Sleep Paralysis Can Scare the Living Daylights Out of You

Spánková paralýza je velmi častý jev, o kterém se moc nemluví.Sleep paralysis is a sort of bridge between the worlds. It is a status when we find ourselves in the middle between sleep and wakefulness. It is sometimes called sleep plegia. It is a short-term condition in which the body is unable of movement, skeletal muscles are as if paralysed, weakened, but the affected person is conscious. A typical symptom is that the person cannot move their limbs or torso, but breathing and eye movements remain normal. Such a condition is truly unpleasant and even terrifying for many people.

The paralysis hits when falling asleep (hypnagogic) or waking up (hypnopompic). Physiologically, this condition of sleep paralysis is related to the paralysis naturally occurring during the dream-phase of sleep (REM sleep - so-called REM atonia). Our brain is working efficiently throughout the REM phase, but the body should be asleep - i.e. should not move. This atonia prevents our "dream movements" from projecting into our physical bodies, i.e. prevents us from hurting ourselves in our sleep. When we suddenly wake up in this phase, our brain thinks we are still asleep, and the body remains paralysed.

Sleep Paralysis and Hallucinations

Hallucinations may occur during the sleep paralysis. We may see images, perceive presence of other people in the room, hear strange noises. People often feel they are being watched even when they are alone in the room. They often have trouble breathing. Some people describe states when they feel as if "something", e.g. a heavy rock, was lying on their chest or that there is even an unidentified creature sitting on their chest. The paralysis may take from several seconds to several minutes (some sources state even one hour). Sleep paralysis is usually considered a sleep disorder. Every tenth person has experienced sleep paralysis at least once in their life and every thousandth person experiences it repeatedly, even several times a year. The frequency of sleep paralysis occurrence is mainly stress; however, the reasons may also be fatigue, post-fatigue states, phobias, cold in the room, illness, etc. It is often a combination of such factors - e.g. cold, irregular diet, irregular life rhythm, etc.

Sleep Paralysis Triggers and Risk Factors

  • Frequent stress, high stress, post-stress conditions
  • Irregular diet and irregular life rhythm
  • Lack of sleep and rest, dozing off during the day
  • Sleep with high pillows underneath the head
  • Immediately after a lucid dream (Lucid dreams are a special type of dreams during which the affected person clearly realises they are dreaming. This fact is entirely characteristic for these states and therefore constitutes what makes lucid dreams different from ordinary dreams. The realisation that our consciousness is in the state of dreaming while the body is sleeping is literally a spring board to conscious experience of many extraordinary experiences according to our own imagination.)

If the sleep paralysis surprises you, it is suitable to move your eyes or facial muscles a little. In such a state, people usually focus on the hands and legs, but these tend to be entirely paralysed. If you recognise the sleep paralysis, try to remain calm, do not panic and wait peacefully until the condition passes.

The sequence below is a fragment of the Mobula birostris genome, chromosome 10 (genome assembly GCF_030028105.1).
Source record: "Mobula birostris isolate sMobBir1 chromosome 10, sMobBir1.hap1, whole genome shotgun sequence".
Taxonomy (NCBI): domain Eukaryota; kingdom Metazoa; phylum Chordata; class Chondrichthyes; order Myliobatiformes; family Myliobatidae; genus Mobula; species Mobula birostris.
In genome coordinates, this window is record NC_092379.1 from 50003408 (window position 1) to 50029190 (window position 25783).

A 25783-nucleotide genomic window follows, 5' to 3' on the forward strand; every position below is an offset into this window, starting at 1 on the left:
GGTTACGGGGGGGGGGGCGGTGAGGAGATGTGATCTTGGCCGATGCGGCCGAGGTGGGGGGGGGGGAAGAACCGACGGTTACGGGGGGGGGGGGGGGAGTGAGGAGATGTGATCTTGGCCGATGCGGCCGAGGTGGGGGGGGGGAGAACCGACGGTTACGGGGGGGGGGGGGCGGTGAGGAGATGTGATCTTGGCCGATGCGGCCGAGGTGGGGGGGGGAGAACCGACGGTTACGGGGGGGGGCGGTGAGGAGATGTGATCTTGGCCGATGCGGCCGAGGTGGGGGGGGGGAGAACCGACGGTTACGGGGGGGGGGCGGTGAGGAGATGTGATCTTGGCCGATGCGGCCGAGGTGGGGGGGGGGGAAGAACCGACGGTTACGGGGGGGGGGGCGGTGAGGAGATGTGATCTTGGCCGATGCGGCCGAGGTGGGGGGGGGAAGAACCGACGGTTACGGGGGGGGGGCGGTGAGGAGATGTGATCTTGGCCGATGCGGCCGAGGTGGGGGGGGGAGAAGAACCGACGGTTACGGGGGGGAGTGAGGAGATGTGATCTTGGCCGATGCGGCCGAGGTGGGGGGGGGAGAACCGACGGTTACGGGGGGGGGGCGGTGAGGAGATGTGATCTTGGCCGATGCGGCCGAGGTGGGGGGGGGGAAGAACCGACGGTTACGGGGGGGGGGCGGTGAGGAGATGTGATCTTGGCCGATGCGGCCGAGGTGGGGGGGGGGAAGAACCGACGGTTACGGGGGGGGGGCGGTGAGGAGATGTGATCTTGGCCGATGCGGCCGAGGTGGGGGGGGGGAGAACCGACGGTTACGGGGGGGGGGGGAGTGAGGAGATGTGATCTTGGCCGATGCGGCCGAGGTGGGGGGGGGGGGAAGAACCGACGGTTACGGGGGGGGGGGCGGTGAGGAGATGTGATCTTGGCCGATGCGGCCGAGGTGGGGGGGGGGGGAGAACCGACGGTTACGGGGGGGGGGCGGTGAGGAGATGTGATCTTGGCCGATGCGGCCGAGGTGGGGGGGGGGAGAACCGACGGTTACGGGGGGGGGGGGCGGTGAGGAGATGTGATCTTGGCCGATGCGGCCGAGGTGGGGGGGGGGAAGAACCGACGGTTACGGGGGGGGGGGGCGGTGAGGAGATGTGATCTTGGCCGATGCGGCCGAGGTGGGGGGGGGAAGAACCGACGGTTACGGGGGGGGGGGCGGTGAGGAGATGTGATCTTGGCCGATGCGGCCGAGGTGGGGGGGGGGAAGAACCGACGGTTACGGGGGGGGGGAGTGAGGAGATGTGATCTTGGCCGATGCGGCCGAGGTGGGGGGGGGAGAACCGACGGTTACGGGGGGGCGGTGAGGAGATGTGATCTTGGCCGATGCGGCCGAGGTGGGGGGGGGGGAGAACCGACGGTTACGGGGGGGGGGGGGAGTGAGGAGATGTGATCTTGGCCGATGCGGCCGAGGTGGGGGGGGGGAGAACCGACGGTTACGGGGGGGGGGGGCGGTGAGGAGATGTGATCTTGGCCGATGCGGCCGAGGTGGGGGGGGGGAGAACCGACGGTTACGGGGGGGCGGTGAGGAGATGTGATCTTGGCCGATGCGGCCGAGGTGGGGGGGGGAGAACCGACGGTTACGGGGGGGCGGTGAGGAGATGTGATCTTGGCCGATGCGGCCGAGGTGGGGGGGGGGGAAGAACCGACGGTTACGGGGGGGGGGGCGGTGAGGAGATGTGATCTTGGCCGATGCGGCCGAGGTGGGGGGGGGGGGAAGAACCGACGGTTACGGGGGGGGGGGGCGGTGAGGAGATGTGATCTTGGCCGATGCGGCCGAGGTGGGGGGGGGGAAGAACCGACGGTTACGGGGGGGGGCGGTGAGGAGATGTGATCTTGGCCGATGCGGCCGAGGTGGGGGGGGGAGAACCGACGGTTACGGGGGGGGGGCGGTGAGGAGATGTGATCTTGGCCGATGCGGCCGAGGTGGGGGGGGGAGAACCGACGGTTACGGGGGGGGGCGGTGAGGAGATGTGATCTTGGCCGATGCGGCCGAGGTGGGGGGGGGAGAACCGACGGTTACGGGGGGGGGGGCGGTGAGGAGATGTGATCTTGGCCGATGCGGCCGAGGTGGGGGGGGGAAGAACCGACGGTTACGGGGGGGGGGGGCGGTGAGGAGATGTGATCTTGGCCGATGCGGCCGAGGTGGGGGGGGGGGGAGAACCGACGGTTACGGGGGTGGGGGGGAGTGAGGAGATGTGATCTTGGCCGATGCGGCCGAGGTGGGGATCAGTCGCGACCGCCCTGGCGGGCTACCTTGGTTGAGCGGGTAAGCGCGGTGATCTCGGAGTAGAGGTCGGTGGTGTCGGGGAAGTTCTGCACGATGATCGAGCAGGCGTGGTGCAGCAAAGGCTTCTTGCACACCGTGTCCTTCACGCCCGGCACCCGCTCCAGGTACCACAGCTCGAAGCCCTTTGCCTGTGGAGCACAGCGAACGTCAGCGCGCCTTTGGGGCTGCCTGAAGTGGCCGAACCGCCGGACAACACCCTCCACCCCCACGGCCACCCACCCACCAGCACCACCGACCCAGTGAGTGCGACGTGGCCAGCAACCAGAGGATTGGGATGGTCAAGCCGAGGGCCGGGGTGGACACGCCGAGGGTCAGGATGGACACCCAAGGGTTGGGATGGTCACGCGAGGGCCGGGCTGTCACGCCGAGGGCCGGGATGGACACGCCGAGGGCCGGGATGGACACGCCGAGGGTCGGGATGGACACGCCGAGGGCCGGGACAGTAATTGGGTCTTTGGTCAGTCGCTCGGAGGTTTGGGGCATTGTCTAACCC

Sleep Paralysis Legends

Sleep paralysis is sometimes called "the old witch syndrome". This name stems from the fact that people affected by it often describe perceiving another, possibly supernatural being near them and at the same time they suffered from feelings of suffocation and pressure on the chest. In Africa, sleep paralysis is described as the witch that slides down the stricken person's back. The Chinese culture speaks about a spirit pushing a man into his bed. The Japanese call such a condition kanashibari, meaning "tied" or even "bound in chains". In Turkey, the name is karabasan - the dark press. Legends describe a creature that attacks people in their sleep, pushing on their chests and knocking the air out of them. In Greece and Cyprus, people believed that sleep paralysis occurs at the moment when a spirit with animal appearance is trying to steal the gift of speech from his victim or to sit on the victim's chest trying to suffocate them. This spirit was called "Mora" which is a similar name people in Iceland use: "Mara". In Vietnam, the "Grey Ghost" comes at night and kidnaps his victims to take them far beyond the mountains. In Zanzibar, the terrible Popobawa presses itself on people's chests while they sleep, making them scream without actually making a noise.

Sleep Paralysis and Arts

Henry Fuseli zachytil na obrazech své zkušenosti se spánkovou paralýzou.Demons coming during sleep at night to torture a poor person are a common sight with artist across centuries. Apart from sleep paralysis, artworks involve also other sleep disorders, mainly night terrors and nightmares. Francisco Goya is a typical representative of a sleep-paralysis-tortured artist. His symptoms were typical. He used to wake up very early in the morning, with a feeling of his entire body being paralysed, and he caught a sight of a creature coming to him in the corner of his eye. A long, extended clawed black hand gripped his face. It was a terrible experience, Goya woken up from the paralysis jumped up in terror and then realised that it was his own hand. Sleep paralysis and night terrors also tormented the Dutch artist Vincent van Gogh, Swiss painter Henry Fuseli and probably even Hieronymus Bosch.

Sleep Paralysis and Mystical Experience